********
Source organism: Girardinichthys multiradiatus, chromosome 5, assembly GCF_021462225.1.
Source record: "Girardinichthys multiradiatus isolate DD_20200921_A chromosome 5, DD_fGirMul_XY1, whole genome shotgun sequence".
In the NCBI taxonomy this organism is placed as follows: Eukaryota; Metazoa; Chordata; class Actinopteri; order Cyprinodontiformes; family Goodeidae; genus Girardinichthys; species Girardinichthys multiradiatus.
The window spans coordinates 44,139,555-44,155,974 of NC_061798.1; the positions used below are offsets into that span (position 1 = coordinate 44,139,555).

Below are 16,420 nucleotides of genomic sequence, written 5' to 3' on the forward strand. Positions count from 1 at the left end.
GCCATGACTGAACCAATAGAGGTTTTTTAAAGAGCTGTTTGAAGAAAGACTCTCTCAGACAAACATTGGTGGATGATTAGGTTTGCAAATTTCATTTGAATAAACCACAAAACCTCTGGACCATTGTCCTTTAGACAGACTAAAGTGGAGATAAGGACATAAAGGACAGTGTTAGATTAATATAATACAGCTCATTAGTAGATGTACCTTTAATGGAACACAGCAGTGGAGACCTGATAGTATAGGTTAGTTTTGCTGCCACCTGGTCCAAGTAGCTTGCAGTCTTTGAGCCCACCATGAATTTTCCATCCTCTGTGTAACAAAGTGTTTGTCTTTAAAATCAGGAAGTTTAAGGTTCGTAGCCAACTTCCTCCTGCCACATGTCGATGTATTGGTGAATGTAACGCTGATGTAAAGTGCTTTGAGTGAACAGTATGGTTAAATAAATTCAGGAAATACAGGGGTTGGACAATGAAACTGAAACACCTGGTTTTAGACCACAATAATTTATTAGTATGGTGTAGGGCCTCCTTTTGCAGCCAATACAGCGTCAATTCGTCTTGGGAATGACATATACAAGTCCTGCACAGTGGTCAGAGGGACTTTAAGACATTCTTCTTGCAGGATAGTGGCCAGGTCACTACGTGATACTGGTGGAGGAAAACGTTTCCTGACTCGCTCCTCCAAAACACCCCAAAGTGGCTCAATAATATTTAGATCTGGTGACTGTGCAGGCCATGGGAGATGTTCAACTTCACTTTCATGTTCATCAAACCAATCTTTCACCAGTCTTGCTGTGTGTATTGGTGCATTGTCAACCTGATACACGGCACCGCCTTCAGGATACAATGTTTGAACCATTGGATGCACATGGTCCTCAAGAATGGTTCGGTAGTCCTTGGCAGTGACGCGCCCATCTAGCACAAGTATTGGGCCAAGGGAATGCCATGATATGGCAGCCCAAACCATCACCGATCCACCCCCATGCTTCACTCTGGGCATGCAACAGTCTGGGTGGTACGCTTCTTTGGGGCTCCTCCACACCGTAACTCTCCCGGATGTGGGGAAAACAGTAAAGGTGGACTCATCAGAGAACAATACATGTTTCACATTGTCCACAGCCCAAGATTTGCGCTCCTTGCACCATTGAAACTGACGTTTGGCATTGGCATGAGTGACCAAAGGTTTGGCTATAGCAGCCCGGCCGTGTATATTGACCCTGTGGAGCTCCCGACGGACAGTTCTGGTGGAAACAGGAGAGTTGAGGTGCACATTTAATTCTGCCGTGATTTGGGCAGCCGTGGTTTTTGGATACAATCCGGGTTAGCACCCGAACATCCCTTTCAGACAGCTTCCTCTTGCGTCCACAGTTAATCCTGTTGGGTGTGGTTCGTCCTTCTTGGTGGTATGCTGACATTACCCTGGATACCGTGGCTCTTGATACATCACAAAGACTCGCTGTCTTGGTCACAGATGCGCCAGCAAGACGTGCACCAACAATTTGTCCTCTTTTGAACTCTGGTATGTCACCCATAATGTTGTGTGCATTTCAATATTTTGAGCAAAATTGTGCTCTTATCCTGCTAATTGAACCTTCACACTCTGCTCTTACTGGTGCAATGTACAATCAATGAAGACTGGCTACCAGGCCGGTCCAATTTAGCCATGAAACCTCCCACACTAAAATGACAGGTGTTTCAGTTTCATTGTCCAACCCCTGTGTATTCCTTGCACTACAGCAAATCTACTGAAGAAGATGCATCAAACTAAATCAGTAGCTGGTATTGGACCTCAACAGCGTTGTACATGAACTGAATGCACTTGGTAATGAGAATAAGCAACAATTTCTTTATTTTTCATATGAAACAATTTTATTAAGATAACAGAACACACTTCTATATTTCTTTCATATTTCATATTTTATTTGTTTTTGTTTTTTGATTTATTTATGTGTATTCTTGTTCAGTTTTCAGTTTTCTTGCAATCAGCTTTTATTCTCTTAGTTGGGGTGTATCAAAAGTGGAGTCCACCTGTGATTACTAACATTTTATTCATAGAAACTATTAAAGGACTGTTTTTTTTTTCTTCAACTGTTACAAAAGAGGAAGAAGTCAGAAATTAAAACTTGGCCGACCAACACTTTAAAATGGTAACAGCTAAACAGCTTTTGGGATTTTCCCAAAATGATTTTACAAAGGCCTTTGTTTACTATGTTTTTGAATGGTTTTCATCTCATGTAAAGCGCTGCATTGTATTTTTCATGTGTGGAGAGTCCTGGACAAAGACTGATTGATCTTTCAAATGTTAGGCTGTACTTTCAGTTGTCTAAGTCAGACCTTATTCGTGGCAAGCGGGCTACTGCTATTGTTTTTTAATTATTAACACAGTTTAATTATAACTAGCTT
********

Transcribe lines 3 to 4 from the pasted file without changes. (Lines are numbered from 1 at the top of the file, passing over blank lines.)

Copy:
In the NCBI taxonomy this organism is placed as follows: Eukaryota; Metazoa; Chordata; class Actinopteri; order Cyprinodontiformes; family Goodeidae; genus Girardinichthys; species Girardinichthys multiradiatus.
The window spans coordinates 44,139,555-44,155,974 of NC_061798.1; the positions used below are offsets into that span (position 1 = coordinate 44,139,555).